AP Exclusive: Witness in capture of Ariz. fugitives says he never felt threatened by the pair

By Felicia Fonseca, AP
Tuesday, August 24, 2010

Witness says he felt safe around Arizona fugitives

ST. JOHNS, Ariz. — Handcuffed face down on the ground, Hugh Murray quickly realized who he had been hanging out with for two days at a remote campsite as he overheard law enforcement officials say that a man detained near him was the last of the three.

His mind raced back to a week earlier, when he scanned a newspaper article about three men who escaped from a prison in northwest Arizona and the woman who helped them flee.

“I clicked on that,” Murray, 67, told The Associated Press in an exclusive interview Monday. “It was unbelievable until then, but then it made sense.”

Murray was visiting with the fugitives when a SWAT team swarmed the campsite, about an hour’s drive from the small community of Springerville, last Thursday after an alert U.S. Forest Service ranger, investigating what appeared to be an unattended campfire, noticed a Nissan Sentra backed suspiciously into the trees.

The ranger called in the license number, essentially ending the three-week manhunt for John McCluskey and Casslyn Welch. McCluskey was the last of three inmates who escaped July 30 from the state prison in Kingman to be captured. Welch, his fiancee and cousin, was arrested at the same time.

Murray found himself handcuffed just like the fugitives while authorities figured out who was who, later determining that he had no idea who his companions were.

He said McCluskey and Welch showed no signs of hostility toward him, never brandished the guns that authorities found when they were captured, made no mention of their recent travels — and certainly gave no indication they were two of America’s most wanted fugitives. Instead, the two were quite pleasant, Murray said.

“I hadn’t a clue they had done anything deadly, until that cop mentioned who they were,” Murray said.

McCluskey and Welch have been charged with murder and carjacking in the deaths of an Oklahoma couple in New Mexico, apparently because they were tired of sleeping in a car and coveted Gary and Linda Haas’ trailer, according to a criminal complaint.

According to the complaint, McCluskey told investigators he fired the shots that killed the Haases and wanted to kill two tractor-trailer drivers who the trio kidnapped in Kingman but was outvoted by Welch and a second escapee, Tracy Province who was arrested Aug. 9 in Wyoming.

McCluskey, Province and Welch pleaded not guilty Monday to escape charges, as well as kidnapping, aggravated assault and armed robbery stemming from the alleged tractor-trailer hijacking. They are being held on a $1 million bond on the charges.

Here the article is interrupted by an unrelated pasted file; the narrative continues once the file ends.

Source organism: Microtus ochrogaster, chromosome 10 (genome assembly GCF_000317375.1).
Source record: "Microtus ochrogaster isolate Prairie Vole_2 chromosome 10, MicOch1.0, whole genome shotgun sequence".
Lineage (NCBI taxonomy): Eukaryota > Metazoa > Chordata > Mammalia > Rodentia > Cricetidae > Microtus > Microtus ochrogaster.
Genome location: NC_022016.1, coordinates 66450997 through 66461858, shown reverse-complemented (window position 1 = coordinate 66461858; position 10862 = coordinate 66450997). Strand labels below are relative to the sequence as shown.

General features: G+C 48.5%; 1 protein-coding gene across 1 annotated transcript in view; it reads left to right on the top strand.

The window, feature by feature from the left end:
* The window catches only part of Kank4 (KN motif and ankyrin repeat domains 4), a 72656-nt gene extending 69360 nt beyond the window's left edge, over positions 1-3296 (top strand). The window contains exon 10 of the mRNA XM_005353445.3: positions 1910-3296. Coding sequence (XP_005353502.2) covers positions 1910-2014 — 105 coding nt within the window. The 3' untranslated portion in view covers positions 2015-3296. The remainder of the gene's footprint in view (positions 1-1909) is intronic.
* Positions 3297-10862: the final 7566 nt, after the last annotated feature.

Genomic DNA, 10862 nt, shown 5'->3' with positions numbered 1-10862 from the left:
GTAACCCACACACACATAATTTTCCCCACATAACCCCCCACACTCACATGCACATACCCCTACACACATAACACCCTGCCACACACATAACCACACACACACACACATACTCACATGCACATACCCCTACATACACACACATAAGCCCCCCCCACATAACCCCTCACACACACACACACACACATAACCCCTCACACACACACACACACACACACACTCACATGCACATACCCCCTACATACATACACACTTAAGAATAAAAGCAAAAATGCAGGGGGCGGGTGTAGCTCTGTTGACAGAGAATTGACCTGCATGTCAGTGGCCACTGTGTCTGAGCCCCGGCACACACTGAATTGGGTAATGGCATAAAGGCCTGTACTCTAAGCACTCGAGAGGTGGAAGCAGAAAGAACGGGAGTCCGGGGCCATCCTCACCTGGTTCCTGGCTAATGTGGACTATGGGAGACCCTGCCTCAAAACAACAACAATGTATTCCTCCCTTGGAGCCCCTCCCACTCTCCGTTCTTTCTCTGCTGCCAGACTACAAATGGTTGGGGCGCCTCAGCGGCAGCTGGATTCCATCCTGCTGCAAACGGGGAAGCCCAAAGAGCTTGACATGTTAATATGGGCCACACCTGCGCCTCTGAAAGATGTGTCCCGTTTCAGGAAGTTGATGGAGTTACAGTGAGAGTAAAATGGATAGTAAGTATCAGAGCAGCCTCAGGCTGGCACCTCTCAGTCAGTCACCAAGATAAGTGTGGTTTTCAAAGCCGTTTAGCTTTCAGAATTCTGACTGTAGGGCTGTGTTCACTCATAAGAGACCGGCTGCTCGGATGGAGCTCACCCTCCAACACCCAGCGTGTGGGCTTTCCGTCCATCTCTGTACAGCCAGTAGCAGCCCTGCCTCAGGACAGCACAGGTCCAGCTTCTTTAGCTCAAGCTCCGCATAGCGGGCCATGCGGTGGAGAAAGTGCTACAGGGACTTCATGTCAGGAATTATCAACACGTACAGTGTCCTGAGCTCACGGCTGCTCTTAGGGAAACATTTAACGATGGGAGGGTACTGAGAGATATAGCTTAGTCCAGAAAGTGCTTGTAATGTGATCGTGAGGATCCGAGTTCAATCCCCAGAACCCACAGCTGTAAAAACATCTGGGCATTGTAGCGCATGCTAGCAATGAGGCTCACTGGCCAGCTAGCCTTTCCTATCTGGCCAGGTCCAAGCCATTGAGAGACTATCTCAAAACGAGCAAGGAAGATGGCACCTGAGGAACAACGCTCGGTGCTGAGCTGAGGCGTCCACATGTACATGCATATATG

Even if they could post bail, the Arizona Department of Corrections would still retain custody of McCluskey, Province and the third inmate, Daniel Renwick, who fled with them and was captured in Colorado on Aug. 1.

McCluskey was treated Tuesday after using a plastic razor to cut his neck and forearm, said Mohave County sheriff’s spokeswoman Trish Carter, adding that the wounds were serious but not life threatening.

Authorities said McCluskey expressed regret at not having killed the forest ranger whose tip led to their capture and said he would have shot officers at the campsite if he could have reached his gun in his tent.

Authorities in Apache County said they believed Murray could have been the next victim.

“A wild guess, they might have offed me for my car and some of my equipment,” Murray said. “Good police work. I’m glad they came in when they did.”

Murray first encountered a tough- and grim-looking McCluskey — the kind of appearance he called typical in the mountainous area — while typing up data Wednesday for field work on the Arizona willow, which he studies as a hobby.

“He was backwards rough, but (turned out) fine,” Murray said.

McCluskey asked for a jack handle to help fix a flat on the beat-up Nissan. Murray hesitated, knowing he’d have to dig through a trunk load of stuff to retrieve it, but relented.

McCluskey returned the jack handle with a smile and a thanks, along with an invite to the couple’s campsite for a hamburger. Murray declined the meal but visited with the couple for about half an hour, then returned to his own camp site, about three-fourths of a mile away.

The fugitives warmed up to Murray when he started talking about what he knows best — nature — and recommended hiking trails. In fact, Murray did much of the talking in the few hours they spent together Wednesday and Thursday.

The trio went out Thursday to gather mushrooms that McCluskey sliced up, seasoned and served in wheat tortillas with cheese.

Murray said he never asked for their names, and they didn’t ask for his.

Murray was unsure when the couple arrived at the campground nestled amid spruce trees at the foot of the Mount Baldy Wilderness in the Apache-Sitgreaves National Forest. McCluskey and Welch set up what appeared to be a fairly new tent in an area designated for those with horses or stock animals.

The campground has no amenities, other than a handful of horse corrals and a toilet. A bend in the nearby road made it impossible for Murray, McCluskey or Welch to see authorities approaching the area as Murray boiled water for a vegetable stew.

“It was a real good job,” Murray said. “They came in really quick.”

After about half an hour, Welch quietly apologized to Murray, saying “Sorry about this bust or mess we got you in,” he recalled.

“I think that apology she gave me was really sincere,” he said. “I know she’s facing a hard life.”

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